Foreign-born men also saw a sharper increase in unemployment than U.S.-born men at the beginning of the pandemic. From the first to the second quarter of 2020, the unemployment rate for foreign-born men increased from 3.6% to 13.8%. This was greater than the increase experienced by U.S.-born men, whose unemployment rate went up from 4.5% to 11.5%. By the second quarter of 2021, the unemployment rate for immigrant men (5.5%) had dropped below the rate for U.S.-born men (6.1%), restoring the status quo from before the pandemic.
Hispanic and Asian immigrants, who collectively account for nearly three-in-four foreign-born workers in the U.S., initially saw their unemployment rates increase in tandem with the rates for U.S.-born Hispanic and Asian workers. Among Hispanic workers, the unemployment rate for immigrants increased from 5.0% pre-COVID-19 to 16.2% in the second quarter of 2020. U.S.-born Hispanic workers saw their unemployment rate rise from 5.8% to 17.1%. Similarly, the unemployment rate among immigrant and U.S.-born Asian workers increased by about 11 percentage points each with the onset of the pandemic.
But the economic recovery has opened a wider gap in the unemployment rate in favor of Hispanic and Asian immigrants. Among Asian workers, immigrants had a lower unemployment rate (5.1%) than the U.S. born (6.8%) in the second quarter of 2021, compared with a state of parity prior to the pandemic. Among Hispanic workers, the unemployment rate for immigrants (5.9%) in the second quarter of 2021 was further below the rate for U.S.-born Hispanic workers (8.3%) than where it stood prior to the pandemic.
In contrast, White and Black immigrants have lost ground to U.S.-born White and Black workers over the course of the pandemic. Among White workers, immigrants and the U.S. born had the same unemployment rate prior to the pandemic. But, as of the second quarter of 2021, the unemployment rate among White immigrants (5.6%) stood above the rate for U.S.-born White workers (4.5%).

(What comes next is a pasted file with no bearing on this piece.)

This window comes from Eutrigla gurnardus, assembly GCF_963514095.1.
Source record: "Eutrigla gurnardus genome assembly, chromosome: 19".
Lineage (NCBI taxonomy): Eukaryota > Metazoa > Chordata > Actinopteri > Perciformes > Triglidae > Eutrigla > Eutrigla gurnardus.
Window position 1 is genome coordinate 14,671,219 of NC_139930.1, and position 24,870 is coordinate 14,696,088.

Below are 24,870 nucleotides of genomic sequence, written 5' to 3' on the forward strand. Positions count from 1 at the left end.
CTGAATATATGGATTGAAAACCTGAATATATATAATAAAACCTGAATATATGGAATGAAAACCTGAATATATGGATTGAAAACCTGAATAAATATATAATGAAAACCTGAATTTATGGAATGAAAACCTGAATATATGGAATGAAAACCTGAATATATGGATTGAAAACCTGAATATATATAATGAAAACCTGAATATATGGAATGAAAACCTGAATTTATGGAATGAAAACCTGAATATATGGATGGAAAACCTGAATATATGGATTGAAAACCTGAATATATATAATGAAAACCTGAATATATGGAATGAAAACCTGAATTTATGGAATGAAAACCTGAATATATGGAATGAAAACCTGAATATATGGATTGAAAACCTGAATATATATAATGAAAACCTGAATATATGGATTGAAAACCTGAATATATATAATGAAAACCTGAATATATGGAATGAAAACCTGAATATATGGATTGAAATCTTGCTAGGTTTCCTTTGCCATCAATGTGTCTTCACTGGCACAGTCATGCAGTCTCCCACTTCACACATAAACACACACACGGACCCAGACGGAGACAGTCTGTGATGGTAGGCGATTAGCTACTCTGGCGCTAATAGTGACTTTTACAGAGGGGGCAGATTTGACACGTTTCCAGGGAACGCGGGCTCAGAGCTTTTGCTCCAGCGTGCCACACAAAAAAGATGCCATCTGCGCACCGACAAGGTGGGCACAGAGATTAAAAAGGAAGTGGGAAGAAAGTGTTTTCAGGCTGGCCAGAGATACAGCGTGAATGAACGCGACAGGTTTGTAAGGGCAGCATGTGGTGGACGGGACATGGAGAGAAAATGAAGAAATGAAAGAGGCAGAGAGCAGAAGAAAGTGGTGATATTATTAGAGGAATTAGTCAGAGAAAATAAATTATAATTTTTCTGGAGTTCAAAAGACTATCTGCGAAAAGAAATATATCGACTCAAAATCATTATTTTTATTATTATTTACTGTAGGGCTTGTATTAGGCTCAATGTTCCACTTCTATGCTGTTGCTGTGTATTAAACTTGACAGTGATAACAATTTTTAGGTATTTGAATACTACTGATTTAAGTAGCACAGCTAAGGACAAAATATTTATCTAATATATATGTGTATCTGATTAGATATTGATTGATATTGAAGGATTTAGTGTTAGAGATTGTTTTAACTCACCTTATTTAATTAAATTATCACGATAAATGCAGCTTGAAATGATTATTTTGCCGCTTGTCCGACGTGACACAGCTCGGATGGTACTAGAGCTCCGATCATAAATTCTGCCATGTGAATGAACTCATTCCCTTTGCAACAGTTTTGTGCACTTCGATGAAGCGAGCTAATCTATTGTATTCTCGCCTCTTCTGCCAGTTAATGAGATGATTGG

Among Black workers, the unemployment rate for immigrants (4.1%) was notably lower than the rate for the U.S. born (7.1%) prior to the pandemic. This edge had dissipated by the second quarter of 2021, with U.S.-born and immigrant Black workers experiencing an unemployment rate of about 9% each.
Wages fluctuated greatly along with unemployment
Job losses in the COVID-19 recession were particularly severe in sectors in which social distancing of workers is difficult. The leisure and hospitality sector alone accounted for more than a third of all nonfarm jobs lost from the first to the second quarter of 2020, shedding 38% of its workforce in that period, according to government data. Many of these workers were at the lower end of the wage scale.
As the pandemic struck, the economy-wide median hourly wage increased sharply from 2019 to 2020, reflecting the fact that higher-wage workers were more likely to have held on to their jobs. Among immigrants, the median wage increased from $18.61 in the second quarter of 2019 to $21.03 in the second quarter of 2020, an increase of 13.0%. U.S.-born workers registered a similar increase, as their median wage increased by 12.5%, from $20.29 to $22.83. (All wages are expressed in 2021 second-quarter dollars.)
The restoration of jobs generally, and particularly so in the leisure and hospitality and other services sectors, has at least partly pushed the median wage down since the initial shock of the pandemic. For immigrants, the median wage has fallen 4.9% from the second quarter of 2020 to the second quarter of 2021. The median wage of U.S.-born workers has fallen 5.8% in the same period. But for both groups of workers, wages have increased substantially from 2019 to 2021 – a comparison less affected by large swings in unemployment, albeit not entirely so.
Immigrant women, who experienced the sharpest rise in unemployment in the pandemic, also appeared to see the sharpest increase (19.6%) in the median wage from 2019 to 2020. Since then, their median wage has fallen by about the same measure as among U.S.-born women and both immigrant and U.S.-born men. Overall, the longer-term impact of the pandemic on the earnings of workers may not be clear until the labor market has healed more fully, with employment and labor force participation back to near pre-pandemic levels.